Does anyone remember the initial press release? It said something to the effect of that they challenged every ride manufacturer to put their heads together and come up with the most amazing attractions the industry has seen to really fit in with the theme. That's what they came up with? Either money was tight or whoever signed off on the attractions didn't really know what was already out there in competing attractions.

 

That being said, the original dark ride looked really unique and creative, along with the concept of the ferris wheel lift. Hopefully everything will find a great new home.

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come to think of it, the park might not be a bad investment after all. What one needs to know is how much steel is in the park, which shouldn't be too difficult being as all of the coaster track is weighed prior to shipping as are the other rides, then, do the math on how much you would get for all of it being as steel prices are still on the rise, and finally make sure you get the park at a steel of a price to account for teardown, and watch your money grow. Then you could easily turn the remains into a community center and donate it to the local government, let them worry about it after that.

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Does anyone remember the initial press release? It said something to the effect of that they challenged every ride manufacturer to put their heads together and come up with the most amazing attractions the industry has seen to really fit in with the theme. That's what they came up with?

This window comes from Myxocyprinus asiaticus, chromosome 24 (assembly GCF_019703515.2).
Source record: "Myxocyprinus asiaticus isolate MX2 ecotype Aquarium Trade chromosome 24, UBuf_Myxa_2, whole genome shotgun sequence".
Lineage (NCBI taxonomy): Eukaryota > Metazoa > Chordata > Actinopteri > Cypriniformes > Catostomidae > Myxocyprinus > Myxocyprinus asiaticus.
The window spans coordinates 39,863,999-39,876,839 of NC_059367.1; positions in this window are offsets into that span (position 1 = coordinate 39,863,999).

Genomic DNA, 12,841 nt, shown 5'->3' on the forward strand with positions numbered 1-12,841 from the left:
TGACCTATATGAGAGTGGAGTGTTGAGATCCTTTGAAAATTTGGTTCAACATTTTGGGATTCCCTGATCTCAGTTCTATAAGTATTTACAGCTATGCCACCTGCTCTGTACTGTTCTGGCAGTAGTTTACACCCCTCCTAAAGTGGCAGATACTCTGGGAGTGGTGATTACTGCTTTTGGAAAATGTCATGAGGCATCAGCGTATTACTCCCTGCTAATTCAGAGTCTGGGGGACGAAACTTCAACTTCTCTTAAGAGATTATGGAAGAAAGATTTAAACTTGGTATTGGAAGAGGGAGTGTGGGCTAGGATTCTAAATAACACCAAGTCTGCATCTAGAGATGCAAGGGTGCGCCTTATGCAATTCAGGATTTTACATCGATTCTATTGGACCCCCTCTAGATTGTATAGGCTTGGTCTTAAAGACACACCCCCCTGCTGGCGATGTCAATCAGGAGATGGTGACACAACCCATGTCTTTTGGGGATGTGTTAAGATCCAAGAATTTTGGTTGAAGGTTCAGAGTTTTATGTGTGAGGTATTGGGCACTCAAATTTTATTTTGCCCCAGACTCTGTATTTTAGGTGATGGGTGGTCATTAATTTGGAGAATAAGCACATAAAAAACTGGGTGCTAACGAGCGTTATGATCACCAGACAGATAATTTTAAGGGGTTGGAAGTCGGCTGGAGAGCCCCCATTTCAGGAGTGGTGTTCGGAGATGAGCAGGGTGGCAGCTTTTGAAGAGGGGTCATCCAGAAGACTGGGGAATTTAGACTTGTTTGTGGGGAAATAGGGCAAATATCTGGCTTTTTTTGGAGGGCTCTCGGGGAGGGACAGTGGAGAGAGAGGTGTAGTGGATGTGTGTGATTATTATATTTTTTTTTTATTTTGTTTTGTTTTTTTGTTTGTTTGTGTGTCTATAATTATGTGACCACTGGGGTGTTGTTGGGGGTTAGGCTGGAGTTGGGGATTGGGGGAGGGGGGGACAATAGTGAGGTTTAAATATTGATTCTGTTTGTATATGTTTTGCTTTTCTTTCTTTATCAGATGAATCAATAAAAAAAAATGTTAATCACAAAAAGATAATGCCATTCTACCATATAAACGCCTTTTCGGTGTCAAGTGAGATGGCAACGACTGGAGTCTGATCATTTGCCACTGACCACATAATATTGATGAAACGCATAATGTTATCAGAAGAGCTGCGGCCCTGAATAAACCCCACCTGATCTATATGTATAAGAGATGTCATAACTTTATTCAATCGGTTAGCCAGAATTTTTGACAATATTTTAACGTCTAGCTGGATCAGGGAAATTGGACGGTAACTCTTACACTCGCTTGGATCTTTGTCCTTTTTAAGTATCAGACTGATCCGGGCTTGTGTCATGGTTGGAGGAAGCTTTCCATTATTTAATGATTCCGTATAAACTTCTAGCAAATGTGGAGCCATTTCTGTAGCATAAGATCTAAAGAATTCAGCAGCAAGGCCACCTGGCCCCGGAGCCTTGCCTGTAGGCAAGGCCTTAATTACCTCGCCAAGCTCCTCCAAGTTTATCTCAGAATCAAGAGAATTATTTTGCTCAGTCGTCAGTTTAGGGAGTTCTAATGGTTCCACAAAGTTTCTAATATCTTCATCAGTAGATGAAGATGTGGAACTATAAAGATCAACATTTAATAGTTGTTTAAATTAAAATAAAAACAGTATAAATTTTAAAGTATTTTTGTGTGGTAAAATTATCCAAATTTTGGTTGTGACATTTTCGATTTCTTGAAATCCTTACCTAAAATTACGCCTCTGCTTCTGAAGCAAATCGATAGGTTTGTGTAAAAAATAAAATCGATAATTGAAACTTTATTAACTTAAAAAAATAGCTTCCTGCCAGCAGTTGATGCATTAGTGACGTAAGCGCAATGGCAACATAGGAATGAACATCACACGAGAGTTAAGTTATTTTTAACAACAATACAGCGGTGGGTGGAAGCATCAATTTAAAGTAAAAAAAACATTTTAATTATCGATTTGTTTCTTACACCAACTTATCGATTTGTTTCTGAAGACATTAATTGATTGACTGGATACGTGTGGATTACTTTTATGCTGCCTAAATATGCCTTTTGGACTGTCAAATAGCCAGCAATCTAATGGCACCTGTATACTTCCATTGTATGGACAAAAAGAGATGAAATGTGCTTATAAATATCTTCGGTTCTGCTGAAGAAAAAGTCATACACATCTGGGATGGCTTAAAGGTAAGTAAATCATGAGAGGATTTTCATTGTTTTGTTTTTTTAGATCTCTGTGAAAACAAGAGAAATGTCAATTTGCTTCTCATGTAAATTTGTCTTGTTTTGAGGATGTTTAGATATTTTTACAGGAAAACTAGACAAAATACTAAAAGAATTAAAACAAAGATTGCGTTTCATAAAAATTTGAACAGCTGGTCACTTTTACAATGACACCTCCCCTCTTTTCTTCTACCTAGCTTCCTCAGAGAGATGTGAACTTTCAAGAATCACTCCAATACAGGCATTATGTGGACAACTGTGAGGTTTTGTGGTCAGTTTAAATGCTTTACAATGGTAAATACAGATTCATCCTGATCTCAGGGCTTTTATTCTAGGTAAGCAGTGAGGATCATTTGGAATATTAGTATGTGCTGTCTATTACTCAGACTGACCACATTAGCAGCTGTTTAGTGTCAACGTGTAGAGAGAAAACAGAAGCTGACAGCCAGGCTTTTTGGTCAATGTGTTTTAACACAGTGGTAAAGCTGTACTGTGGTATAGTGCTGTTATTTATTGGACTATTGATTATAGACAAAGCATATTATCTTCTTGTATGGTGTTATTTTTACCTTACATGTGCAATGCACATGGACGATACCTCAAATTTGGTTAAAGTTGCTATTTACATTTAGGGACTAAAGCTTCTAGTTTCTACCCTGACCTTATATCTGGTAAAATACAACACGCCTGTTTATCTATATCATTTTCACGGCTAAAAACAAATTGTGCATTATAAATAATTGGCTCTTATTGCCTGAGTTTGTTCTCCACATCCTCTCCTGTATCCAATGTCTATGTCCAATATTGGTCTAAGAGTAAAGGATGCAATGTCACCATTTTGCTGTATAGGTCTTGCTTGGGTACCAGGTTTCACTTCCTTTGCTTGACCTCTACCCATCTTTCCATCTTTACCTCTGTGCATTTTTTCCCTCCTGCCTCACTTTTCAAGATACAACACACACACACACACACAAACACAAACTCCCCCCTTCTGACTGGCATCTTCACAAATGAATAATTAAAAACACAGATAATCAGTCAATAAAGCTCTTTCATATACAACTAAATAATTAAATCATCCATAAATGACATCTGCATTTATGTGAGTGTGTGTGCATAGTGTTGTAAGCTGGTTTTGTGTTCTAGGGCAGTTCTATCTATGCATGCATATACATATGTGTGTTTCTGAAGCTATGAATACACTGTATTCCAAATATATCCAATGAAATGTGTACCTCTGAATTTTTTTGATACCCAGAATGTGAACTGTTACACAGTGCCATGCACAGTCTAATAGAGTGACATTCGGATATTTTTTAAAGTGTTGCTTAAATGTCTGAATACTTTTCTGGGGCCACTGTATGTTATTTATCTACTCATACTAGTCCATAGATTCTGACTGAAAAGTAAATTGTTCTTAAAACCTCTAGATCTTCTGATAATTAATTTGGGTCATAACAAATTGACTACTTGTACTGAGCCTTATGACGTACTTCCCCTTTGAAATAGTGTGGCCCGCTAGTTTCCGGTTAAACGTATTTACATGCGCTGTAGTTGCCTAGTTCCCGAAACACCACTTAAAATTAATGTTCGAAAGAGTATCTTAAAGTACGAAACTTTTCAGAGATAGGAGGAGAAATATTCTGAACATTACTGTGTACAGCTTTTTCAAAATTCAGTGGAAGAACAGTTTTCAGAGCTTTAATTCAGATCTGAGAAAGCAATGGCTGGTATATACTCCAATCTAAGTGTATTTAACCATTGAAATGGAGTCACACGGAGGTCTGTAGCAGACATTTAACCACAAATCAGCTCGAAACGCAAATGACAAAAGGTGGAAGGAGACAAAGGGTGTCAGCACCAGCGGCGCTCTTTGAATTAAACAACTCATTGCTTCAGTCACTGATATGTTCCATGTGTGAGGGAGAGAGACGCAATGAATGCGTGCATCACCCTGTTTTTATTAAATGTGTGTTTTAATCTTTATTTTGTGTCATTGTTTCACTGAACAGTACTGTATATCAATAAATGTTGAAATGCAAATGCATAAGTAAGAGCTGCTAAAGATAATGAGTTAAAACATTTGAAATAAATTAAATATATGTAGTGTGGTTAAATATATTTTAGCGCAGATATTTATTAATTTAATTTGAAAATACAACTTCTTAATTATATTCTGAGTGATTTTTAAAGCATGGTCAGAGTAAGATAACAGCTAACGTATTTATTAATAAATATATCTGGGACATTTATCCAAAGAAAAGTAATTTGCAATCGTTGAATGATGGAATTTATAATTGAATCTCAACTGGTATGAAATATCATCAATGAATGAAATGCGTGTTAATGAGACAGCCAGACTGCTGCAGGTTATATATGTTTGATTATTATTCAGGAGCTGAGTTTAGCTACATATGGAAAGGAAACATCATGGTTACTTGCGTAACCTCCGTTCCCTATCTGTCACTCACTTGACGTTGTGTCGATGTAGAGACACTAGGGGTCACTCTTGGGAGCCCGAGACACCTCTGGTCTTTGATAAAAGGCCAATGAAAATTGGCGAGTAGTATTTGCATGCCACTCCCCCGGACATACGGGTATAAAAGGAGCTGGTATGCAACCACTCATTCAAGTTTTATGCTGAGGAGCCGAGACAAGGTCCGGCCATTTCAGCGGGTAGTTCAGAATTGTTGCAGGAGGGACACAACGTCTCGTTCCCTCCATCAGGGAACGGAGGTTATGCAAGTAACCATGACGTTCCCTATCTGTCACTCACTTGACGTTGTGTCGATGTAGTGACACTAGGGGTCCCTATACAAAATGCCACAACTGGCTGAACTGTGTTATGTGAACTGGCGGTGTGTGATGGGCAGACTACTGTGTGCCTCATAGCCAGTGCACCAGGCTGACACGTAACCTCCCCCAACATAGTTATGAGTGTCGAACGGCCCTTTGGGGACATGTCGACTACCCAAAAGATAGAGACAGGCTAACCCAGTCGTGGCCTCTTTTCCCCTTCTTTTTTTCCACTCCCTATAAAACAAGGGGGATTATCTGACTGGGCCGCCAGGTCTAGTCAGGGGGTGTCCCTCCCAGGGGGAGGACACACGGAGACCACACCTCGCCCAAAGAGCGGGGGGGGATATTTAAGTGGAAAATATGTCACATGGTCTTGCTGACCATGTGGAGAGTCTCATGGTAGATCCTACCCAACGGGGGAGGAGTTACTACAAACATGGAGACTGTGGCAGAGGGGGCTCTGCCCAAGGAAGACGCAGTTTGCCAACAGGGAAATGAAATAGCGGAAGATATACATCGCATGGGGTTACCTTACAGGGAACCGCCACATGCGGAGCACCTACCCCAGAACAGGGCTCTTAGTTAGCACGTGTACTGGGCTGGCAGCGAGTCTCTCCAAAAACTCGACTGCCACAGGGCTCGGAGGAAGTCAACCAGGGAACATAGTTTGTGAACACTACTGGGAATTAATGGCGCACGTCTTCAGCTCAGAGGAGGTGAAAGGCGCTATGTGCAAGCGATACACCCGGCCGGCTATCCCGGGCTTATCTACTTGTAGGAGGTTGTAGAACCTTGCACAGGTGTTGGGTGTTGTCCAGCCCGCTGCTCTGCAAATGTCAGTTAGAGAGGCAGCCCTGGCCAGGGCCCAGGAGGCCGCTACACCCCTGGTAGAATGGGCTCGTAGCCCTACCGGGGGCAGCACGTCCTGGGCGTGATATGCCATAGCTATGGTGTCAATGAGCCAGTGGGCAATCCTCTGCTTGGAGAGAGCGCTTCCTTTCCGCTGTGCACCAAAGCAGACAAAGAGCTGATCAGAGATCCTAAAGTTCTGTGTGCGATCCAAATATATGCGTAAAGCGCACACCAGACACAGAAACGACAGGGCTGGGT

I guess a largely unthemed mine train on a lawn was part of their definition of "amazing." Nights in White Satin was the best ride there.

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The park wasn't perfect, and for one thing all the concrete made for a very hot day during the summer.

 

I for one did like Time Machine & the mine train, but as you said they were nothing spectactular.

 

If they had themed the mine train like the one in Europe, it would've been awesome.

 

I guess Hard Rock just assumed their name alone would bring in people. No need to try and do much thought beyond that. 3,000,000 people the first year. Can we say Delusions of gradneur?

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For what they had, it was 'okay', But Mrytle is set more for a family area. Half the people I know that go there were big families, so the rides would then fit, I suppose.

But Hard Rock Park wasn't set up to be a "Family Park." They had very few attractions (if any) for smaller kids, and they had a freakin' ACID TRIP dark ride!!!

 

This was not a "family" park.

 

--Robb "Another reason why it was a stupid idea and failed." Alvey

 

What I was trying to say about the coasters were they were pretty tame, so it would then fit a more subtle crowd, but I see your point as well.

 

Like what most people have posted here: It was a good concept, just poorly planned and executed.

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While the original Led Zeppelin ride was not a great coaster, it was a very good ride experience. It would have been better if the pre-show had been properly ventilated. Also the pre-show did get old after multiple rides, but it was well done.

 

I can not imagine another dark ride coming along that could top Nights in White Satin. At least not in the US.

 

I think the original developers spent most of their investment on fireworks and theming for the dark ride.